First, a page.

So, this dicta overturns the maxim ‘communis error facit ius’, and this leads to the open questions around justiciability, judicial sovereignty, and parliamentary sovereignty – and whether they are defined by the domestic laws of the UK.

Justiciability and sovereignty

Keegan LCJ, in her obiter dicta, found that the legal term ‘prerogation’ effectively fetters ‘justiciability’:

“Prerogative powers, such as those relating to the creation of treaties, the defence of the realm, the prerogative of mercy, the grant of honours, the dissolution of parliament, and the appointment of ministers as well as others, are not, I think, susceptible to judicial review because their nature and subject matter is such as not to be amenable to the judicial process.

“The courts are not the place wherein to determine whether a treaty should be concluded or the armed forces disposed in a particular manner, or parliament dissolved on one date rather than another.”

She explained in her judgment that, while parliament can fetter its own sovereignty (by a statute like the European Communities Act 1972), it cannot fetter the sovereignty of its successors.

Can judicial sovereignty be fettered by common-law precedent judgements? Again, this is uncertain, as there are many types of these: an original precedent creates and applies a new rule; a declaratory one applies an existing one; an authoritative one is binding; but a persuasive one is not, although worthy of consideration.

Therefore, both in UK law and the laws of Ireland, the maxim ‘stare decisis’ applies conditionally. Judicial sovereignty is not absolute and, while it can permit and result in statute law or ministerial orders being found by the court to be illegal, new statute laws and orders can be subsequently made.

Britain has not yet seen UK statute laws and orders that do not comply with the rule of law being found by its court of final appeal to be illegal. New precedent decisions creating new law and overturning old ones can also subsequently be made.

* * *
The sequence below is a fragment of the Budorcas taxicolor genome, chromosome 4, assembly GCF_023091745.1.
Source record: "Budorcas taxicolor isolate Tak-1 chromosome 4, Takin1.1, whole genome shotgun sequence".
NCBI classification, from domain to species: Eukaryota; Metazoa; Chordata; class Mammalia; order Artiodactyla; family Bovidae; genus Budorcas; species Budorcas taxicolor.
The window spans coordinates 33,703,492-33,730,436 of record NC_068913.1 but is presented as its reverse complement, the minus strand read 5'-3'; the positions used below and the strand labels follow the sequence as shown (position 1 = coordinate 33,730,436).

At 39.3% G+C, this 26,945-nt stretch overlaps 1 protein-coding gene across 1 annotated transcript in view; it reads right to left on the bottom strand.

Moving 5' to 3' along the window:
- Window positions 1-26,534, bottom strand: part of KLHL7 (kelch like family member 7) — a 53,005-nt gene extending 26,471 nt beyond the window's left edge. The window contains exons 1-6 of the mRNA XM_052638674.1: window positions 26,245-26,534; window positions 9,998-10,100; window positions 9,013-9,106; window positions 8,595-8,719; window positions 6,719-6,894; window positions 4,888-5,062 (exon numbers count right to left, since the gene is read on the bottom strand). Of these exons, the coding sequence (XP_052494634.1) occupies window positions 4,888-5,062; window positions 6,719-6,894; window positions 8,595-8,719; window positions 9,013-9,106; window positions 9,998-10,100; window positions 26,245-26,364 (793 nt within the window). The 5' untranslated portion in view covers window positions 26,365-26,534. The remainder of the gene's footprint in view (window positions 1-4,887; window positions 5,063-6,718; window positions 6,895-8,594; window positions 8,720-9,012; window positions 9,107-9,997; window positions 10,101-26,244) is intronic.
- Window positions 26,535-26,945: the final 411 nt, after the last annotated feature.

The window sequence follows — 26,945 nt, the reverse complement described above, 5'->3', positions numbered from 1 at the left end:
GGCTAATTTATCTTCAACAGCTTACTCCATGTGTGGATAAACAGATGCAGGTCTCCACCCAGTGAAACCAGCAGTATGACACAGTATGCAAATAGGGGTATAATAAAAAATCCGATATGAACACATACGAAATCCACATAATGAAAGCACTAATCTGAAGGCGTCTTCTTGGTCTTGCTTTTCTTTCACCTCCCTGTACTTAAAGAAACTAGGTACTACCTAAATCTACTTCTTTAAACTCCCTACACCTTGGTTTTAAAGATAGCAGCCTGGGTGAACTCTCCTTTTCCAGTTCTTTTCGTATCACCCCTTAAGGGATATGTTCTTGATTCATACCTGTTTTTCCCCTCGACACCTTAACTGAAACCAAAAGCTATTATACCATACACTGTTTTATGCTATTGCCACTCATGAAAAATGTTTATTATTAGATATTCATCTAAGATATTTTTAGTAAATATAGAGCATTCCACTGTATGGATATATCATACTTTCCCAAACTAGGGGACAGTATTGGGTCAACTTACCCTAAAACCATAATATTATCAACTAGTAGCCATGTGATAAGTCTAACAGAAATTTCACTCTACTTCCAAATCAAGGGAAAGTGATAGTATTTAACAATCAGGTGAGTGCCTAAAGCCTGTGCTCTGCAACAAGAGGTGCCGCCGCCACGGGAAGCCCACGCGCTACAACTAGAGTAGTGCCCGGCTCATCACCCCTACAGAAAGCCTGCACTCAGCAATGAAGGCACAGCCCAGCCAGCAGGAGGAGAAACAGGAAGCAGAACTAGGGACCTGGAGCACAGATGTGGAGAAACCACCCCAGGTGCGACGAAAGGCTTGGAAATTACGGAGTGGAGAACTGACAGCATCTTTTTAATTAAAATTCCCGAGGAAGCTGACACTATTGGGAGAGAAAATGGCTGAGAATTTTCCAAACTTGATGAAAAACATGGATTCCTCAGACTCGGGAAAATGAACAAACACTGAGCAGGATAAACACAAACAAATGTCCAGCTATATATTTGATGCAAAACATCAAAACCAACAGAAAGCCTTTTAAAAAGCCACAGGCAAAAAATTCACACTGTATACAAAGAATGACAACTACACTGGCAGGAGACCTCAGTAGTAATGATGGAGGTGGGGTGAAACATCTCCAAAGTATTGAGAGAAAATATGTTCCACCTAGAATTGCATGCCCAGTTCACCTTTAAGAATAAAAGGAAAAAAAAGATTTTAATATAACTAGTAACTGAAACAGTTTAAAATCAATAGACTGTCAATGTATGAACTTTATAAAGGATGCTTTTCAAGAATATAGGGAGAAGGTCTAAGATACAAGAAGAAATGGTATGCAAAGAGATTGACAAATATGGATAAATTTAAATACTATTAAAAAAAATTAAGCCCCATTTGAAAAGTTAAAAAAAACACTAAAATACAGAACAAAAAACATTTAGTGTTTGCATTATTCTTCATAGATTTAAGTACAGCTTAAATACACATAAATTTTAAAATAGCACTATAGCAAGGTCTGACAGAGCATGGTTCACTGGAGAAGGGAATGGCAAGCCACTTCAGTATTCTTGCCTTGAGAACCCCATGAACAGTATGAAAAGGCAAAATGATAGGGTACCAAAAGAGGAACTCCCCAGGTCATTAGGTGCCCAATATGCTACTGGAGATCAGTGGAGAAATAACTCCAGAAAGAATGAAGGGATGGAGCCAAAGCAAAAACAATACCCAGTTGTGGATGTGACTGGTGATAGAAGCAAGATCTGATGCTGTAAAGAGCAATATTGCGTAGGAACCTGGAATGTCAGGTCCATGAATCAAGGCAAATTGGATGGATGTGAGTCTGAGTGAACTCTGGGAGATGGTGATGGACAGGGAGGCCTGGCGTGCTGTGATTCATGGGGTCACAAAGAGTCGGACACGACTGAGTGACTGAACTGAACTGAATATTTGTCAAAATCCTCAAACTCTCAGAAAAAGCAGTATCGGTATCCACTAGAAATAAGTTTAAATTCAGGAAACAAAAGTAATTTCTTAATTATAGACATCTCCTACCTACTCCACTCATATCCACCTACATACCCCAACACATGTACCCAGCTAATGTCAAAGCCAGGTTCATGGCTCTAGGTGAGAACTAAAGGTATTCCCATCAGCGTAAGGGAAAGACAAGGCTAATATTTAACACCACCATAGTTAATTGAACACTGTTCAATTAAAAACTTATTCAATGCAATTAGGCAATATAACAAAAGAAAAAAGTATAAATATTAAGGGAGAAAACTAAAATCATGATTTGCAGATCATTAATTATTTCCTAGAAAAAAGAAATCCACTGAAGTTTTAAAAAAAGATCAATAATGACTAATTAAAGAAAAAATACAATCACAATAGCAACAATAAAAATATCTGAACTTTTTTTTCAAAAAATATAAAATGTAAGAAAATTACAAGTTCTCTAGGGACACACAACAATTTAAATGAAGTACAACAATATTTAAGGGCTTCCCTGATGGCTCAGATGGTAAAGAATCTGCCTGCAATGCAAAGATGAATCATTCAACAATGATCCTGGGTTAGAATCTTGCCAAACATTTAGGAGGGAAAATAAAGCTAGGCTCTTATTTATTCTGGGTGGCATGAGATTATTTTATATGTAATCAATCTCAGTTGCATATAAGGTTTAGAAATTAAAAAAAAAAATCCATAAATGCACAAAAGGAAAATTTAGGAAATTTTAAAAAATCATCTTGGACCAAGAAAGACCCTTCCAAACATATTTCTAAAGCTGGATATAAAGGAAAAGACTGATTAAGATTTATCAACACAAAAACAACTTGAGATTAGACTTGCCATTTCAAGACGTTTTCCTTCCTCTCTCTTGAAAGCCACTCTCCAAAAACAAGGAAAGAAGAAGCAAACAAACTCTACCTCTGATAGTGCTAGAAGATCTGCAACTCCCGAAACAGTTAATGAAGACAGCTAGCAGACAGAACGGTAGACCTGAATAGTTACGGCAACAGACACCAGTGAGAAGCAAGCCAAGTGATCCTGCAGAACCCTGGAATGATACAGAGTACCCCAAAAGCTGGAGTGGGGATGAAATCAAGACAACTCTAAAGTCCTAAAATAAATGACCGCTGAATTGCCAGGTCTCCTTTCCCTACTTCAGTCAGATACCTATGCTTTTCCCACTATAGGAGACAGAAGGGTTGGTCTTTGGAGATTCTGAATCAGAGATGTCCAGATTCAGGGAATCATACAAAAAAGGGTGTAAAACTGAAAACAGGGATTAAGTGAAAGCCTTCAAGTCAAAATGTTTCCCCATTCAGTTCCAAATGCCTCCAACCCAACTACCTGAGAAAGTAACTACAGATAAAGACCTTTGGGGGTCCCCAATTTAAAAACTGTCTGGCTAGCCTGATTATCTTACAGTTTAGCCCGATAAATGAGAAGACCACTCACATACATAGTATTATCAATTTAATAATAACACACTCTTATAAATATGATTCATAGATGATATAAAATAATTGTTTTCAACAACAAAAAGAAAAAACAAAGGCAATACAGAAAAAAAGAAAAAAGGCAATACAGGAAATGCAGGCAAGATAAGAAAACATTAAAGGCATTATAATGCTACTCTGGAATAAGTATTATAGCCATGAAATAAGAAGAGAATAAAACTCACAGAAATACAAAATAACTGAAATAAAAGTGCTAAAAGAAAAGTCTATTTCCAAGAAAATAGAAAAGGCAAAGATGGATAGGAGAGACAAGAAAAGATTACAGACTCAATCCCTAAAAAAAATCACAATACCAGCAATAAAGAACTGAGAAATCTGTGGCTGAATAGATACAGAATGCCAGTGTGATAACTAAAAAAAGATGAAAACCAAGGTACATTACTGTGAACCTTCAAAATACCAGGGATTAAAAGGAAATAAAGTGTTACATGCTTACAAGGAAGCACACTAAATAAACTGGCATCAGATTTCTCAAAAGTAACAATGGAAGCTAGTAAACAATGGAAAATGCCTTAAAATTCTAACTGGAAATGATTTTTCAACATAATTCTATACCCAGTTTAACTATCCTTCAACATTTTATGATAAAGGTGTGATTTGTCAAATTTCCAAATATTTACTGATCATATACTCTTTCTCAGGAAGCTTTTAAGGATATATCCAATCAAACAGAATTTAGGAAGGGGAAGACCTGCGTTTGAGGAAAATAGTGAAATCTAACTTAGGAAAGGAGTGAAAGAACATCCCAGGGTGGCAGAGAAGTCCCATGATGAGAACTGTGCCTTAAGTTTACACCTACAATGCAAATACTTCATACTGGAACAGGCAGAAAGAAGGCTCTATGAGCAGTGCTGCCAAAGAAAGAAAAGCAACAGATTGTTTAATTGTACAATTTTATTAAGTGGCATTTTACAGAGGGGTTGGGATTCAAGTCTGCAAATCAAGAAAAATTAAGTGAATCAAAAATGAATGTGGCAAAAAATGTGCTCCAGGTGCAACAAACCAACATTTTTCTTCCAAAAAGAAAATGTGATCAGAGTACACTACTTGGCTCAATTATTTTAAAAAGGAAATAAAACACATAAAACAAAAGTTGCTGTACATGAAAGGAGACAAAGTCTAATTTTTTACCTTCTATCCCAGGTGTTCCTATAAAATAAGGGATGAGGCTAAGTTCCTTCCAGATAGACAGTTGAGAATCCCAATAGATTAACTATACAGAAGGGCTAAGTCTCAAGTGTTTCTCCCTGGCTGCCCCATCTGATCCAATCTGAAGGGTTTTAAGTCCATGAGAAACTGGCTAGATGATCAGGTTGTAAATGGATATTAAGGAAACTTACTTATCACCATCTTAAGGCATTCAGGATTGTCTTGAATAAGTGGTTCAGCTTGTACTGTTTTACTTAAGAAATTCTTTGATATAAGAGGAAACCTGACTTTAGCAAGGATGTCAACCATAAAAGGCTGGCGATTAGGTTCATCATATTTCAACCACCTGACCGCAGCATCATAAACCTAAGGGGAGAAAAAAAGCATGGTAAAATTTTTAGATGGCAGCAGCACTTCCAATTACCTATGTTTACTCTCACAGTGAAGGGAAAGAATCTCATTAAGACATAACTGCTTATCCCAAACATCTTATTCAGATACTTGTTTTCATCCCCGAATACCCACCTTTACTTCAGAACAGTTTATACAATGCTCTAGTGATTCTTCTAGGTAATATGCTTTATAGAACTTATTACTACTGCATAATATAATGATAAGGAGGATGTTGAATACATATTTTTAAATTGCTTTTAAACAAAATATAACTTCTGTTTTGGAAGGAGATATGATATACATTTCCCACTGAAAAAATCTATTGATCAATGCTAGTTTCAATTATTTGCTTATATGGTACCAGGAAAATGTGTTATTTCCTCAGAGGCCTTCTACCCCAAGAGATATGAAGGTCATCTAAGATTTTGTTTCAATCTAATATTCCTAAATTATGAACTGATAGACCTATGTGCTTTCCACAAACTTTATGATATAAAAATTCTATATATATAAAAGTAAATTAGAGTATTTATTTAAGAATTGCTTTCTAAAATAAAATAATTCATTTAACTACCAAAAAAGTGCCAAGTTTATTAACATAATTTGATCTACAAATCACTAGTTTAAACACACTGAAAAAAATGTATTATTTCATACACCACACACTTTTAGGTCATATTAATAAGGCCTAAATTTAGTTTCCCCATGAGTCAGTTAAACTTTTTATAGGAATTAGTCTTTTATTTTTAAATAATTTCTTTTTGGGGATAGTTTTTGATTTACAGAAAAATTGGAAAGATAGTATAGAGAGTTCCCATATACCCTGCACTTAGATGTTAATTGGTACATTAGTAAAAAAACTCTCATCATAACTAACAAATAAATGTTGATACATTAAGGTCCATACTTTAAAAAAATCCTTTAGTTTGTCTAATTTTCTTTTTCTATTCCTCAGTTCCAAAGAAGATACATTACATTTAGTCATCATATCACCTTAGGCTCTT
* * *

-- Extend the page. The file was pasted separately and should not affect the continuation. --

Under the laws of Ireland (although the Constitution states “the decision of the Supreme Court shall in all cases be final and conclusive”), the commentary is that a court is not bound to perpetuate an error of law in a previous decision of court, or which is “not in harmony with modern legal values” (Kelly, p537). Communis error facit ius applies, and laws can be changed if wrong.

Safeguard measures

Perhaps this is why the Withdrawal Agreement and protocol provide so-called ‘safeguard measures’ that permit both or either the UK and/or the EU to unilaterally take such measures. These treaty provisions permit both the EU and the UK to take unilateral measures without the prior consent of both parties if the complex conditions to such permission are interpreted by the CJEU as having been first fulfilled.

Article 16(1) of the Northern Ireland Protocol will be subject to interpretation. It is unclear yet whether interpretation is to be by a strict use and application of its words, or by identifying and applying the underlying purpose of those selected legislative words.

Keegan LCJ referred to the protocol as “a dense and complicated instrument” (paragraph 136). Its article 16(1) says such ‘unilateral measures’ “shall be restricted with regard to their scope and duration to what is strictly necessary in order to remedy the situation”.

What that may mean depends on the reason given for the invocation of such measures. First off, there must be justifying proof, given that the grounds for their invocation are that it is the (long-awaited, full) application of the protocol that triggers the right to activate safeguard measures. The protocol has, so far, yet to be fully and properly activated. Implementation of its terms has been delayed.

Article 16(1) also names only two grounds sufficient to satisfy the right to exercise unilateral measures, specifically “serious economic, societal or environmental difficulties that are liable to persist”,  or “diversion of trade”. But those grounds can only apply “if the application of this protocol leads to” them happening.

The second one appears an easier-argued ground. Diversion of trade from the UK internal market because of wide tariff- and control-free-movement-rights within the 27 states of the EU was always foreseeable.